I am thankful for all the educational opportunities offered by this forum. It has helped me quite a bit. I took the JewishGen DNA course in August. I attended two DNA lectures via Zoom yesterday; one by the JGS of Colorado and one by the JGS of LI. Remote learning is a positive outcome of the quarantine all over the USA. Please do continue to post lectures, session, meetings, etc, that are open to members and non-members of the hosting entity.
Since I have my tests on Ancestry, MyHeritage, 23andMe, FamilyTreeDNA, GedMatch, GENI, etc, and also manage other people's tests, I get DNA inquiries every day. With what I have learned, I wanted to share how I now approach those DNA inquiries. My response now addresses the two general issues I face with DNA inquiries.
- DNA does not replace actual genealogical research
- A genetic tree is not as robust as a genealogical tree. This is because, beyond second cousins, it becomes possible to be related but not match with DNA (your small 6.5%, 3.25%, etc might be different "pieces" for each descendant). In other words, beyond g-gp's, you do not necessarily inherit DNA from every ancestor you ever had.
My new method of dealing with "I match you on DNA" inquiries is to determine first, what is needed to figure out that match. Someone that does not know the names, places and dates for all four of their grandparents will likely not be able to determine if/how we are 2nd, 3rd, 4th or even more distant cousins.
Using a real example, with permission from one of the targeted persons, I have just received this inquiry for a test that I manage (I will call the inquirerer Harry):
- Hi, I have DNA matches to two person's you manage on MyHeritage: Esther Bleier (born Steif). Estimated relationships: 1st cousin twice removed - 4th cousin?; DNA Match quality: 1.3% (92.5 cM); Shared DNA: 10 Shared segments; Largest segment: 20.6 cM. Also with Frederika [detail redacted to protect her privacy]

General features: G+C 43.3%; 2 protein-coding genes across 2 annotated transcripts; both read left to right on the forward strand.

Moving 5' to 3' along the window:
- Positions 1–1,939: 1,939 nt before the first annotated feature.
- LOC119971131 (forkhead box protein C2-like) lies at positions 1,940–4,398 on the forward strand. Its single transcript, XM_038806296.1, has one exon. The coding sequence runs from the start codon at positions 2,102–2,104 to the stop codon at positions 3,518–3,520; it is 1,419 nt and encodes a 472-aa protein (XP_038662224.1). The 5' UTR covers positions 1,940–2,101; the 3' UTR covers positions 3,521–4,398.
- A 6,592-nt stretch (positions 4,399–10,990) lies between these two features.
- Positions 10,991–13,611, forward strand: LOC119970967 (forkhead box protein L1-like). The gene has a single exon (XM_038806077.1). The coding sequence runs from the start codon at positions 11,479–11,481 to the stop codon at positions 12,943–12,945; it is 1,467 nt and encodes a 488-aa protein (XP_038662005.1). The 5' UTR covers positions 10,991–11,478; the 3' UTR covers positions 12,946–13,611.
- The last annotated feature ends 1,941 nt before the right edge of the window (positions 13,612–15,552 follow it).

(As an aside, these two people, Esther and Frederika, do potentially share common ancestry; this is why I had them both tested. When my grandmother was a young teenager, she left home and lived by Esther's parents, the Steif family, who married her off. My grandmother had told us she was related to them. I have not yet determined how.)
Harry and I had some basic dialog where I asked where Harry's ancestry was from, and some surnames. Nothing seemed to match Esther's known ancestry.
So I suggested to Harry:
- Go to https://dnapainter.com/tools/sharedcmv4
- For your match with Esther Bleier, put in your total cM matching, which is 92.5.
- The combined top two results indicate it is 63% likely that you match Esther as some form of 2c or 3c.
- To match as a 2c, you need to know all of your 8 g-gp's and compare each one to her 8 g-gp's for surname, time-period lived, and location compatibility.
- To match as a 3c, you need to do the same thing, only with your 16 g-g-gp's.
- For "Once-Removed" relationships, you would move up or down a generation, to match the predicted relationship (such as 2c1r)
- I gave Harry the pedigree for Esther Bleier at https://www.geni.com/family-tree/index/6000000001156042118
- It does have Esther's 8 g-gp's listed.
- It does not have enough of her g-g-gp's listed, in case it is a 3c match,
- Unless Harry is lucky, or either of us does more paper-trail research on both his tree and Esther's tree, we may not figure it out.
- You can repeat the same process for determining other matches.
- Since Frederika's match does not triangulate with Esther's, we don't know if the ancestry between the Harry, Esther and Frederika is shared.
Anyone can help to make it simpler to find the genealogical connection of a DNA match, on most platforms. Create a tree of at least 15 people, comprised of you, your parents, GP's and g-GP's (if you know them of course). And, on FamilyTreeDNA, add the detail described in the article at https://dna-explained.com/2020/07/07/earliest-known-ancestors-at-family-tree-dna-in-3-easy-steps/
I hope that by combining DNA Research with Genealogical Research, we can all help to expand what we know of our ancestry and history.
Wishing everyone a Shana Tova,